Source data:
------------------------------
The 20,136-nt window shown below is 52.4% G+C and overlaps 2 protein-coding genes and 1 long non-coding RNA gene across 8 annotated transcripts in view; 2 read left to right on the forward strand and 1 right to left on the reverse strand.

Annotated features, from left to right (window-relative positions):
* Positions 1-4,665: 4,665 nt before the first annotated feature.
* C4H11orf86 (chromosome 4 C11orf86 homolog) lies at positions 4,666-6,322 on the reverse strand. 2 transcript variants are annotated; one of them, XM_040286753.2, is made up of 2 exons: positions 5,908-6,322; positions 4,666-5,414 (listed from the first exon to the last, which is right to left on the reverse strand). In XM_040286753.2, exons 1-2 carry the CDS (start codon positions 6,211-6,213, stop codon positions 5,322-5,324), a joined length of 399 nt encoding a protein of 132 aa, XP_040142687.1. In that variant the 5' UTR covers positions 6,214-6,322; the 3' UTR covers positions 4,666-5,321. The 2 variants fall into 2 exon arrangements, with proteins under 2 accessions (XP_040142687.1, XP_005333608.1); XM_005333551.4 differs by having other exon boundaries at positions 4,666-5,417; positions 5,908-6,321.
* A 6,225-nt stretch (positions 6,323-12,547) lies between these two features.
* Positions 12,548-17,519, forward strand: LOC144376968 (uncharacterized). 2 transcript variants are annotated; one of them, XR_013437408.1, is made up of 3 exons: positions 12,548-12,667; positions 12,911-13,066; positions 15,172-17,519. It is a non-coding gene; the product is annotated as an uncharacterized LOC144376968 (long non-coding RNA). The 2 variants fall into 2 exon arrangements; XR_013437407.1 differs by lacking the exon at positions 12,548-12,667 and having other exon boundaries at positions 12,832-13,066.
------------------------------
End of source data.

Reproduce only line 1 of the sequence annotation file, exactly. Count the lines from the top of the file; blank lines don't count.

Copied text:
The 20,136-nt window shown below is 52.4% G+C and overlaps 2 protein-coding genes and 1 long non-coding RNA gene across 8 annotated transcripts in view; 2 read left to right on the forward strand and 1 right to left on the reverse strand.